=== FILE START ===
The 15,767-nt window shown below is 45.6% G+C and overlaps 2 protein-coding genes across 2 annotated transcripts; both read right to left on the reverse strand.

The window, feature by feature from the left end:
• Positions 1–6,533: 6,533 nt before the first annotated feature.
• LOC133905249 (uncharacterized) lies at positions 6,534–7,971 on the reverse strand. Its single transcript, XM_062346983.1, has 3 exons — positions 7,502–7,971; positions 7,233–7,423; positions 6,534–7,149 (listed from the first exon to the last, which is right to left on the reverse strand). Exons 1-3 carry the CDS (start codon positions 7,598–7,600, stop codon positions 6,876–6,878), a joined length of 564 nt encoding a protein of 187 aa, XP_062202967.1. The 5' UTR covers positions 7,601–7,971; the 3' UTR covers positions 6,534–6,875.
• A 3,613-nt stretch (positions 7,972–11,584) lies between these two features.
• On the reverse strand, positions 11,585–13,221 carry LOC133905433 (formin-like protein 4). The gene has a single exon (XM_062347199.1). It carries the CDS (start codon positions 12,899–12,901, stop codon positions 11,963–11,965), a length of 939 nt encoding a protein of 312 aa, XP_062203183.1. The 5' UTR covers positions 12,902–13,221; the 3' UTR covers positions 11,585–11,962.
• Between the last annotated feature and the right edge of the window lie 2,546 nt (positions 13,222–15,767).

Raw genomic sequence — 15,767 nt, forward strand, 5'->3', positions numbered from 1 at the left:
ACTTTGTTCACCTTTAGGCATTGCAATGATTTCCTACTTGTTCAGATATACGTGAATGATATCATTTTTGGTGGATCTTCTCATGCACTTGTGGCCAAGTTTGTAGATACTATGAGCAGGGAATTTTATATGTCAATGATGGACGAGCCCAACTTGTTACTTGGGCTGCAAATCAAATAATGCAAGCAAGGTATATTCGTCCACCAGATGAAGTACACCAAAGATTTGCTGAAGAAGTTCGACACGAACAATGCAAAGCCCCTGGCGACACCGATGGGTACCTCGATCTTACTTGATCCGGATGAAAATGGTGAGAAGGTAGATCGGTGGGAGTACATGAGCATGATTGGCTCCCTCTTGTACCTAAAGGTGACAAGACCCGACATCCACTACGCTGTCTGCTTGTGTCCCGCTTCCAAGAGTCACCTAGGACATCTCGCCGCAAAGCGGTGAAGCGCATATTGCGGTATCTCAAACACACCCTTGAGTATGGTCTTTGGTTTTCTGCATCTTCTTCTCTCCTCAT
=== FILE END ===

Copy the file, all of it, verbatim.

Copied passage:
The 15,767-nt window shown below is 45.6% G+C and overlaps 2 protein-coding genes across 2 annotated transcripts; both read right to left on the reverse strand.

The window, feature by feature from the left end:
• Positions 1–6,533: 6,533 nt before the first annotated feature.
• LOC133905249 (uncharacterized) lies at positions 6,534–7,971 on the reverse strand. Its single transcript, XM_062346983.1, has 3 exons — positions 7,502–7,971; positions 7,233–7,423; positions 6,534–7,149 (listed from the first exon to the last, which is right to left on the reverse strand). Exons 1-3 carry the CDS (start codon positions 7,598–7,600, stop codon positions 6,876–6,878), a joined length of 564 nt encoding a protein of 187 aa, XP_062202967.1. The 5' UTR covers positions 7,601–7,971; the 3' UTR covers positions 6,534–6,875.
• A 3,613-nt stretch (positions 7,972–11,584) lies between these two features.
• On the reverse strand, positions 11,585–13,221 carry LOC133905433 (formin-like protein 4). The gene has a single exon (XM_062347199.1). It carries the CDS (start codon positions 12,899–12,901, stop codon positions 11,963–11,965), a length of 939 nt encoding a protein of 312 aa, XP_062203183.1. The 5' UTR covers positions 12,902–13,221; the 3' UTR covers positions 11,585–11,962.
• Between the last annotated feature and the right edge of the window lie 2,546 nt (positions 13,222–15,767).

Raw genomic sequence — 15,767 nt, forward strand, 5'->3', positions numbered from 1 at the left:
ACTTTGTTCACCTTTAGGCATTGCAATGATTTCCTACTTGTTCAGATATACGTGAATGATATCATTTTTGGTGGATCTTCTCATGCACTTGTGGCCAAGTTTGTAGATACTATGAGCAGGGAATTTTATATGTCAATGATGGACGAGCCCAACTTGTTACTTGGGCTGCAAATCAAATAATGCAAGCAAGGTATATTCGTCCACCAGATGAAGTACACCAAAGATTTGCTGAAGAAGTTCGACACGAACAATGCAAAGCCCCTGGCGACACCGATGGGTACCTCGATCTTACTTGATCCGGATGAAAATGGTGAGAAGGTAGATCGGTGGGAGTACATGAGCATGATTGGCTCCCTCTTGTACCTAAAGGTGACAAGACCCGACATCCACTACGCTGTCTGCTTGTGTCCCGCTTCCAAGAGTCACCTAGGACATCTCGCCGCAAAGCGGTGAAGCGCATATTGCGGTATCTCAAACACACCCTTGAGTATGGTCTTTGGTTTTCTGCATCTTCTTCTCTCCTCAT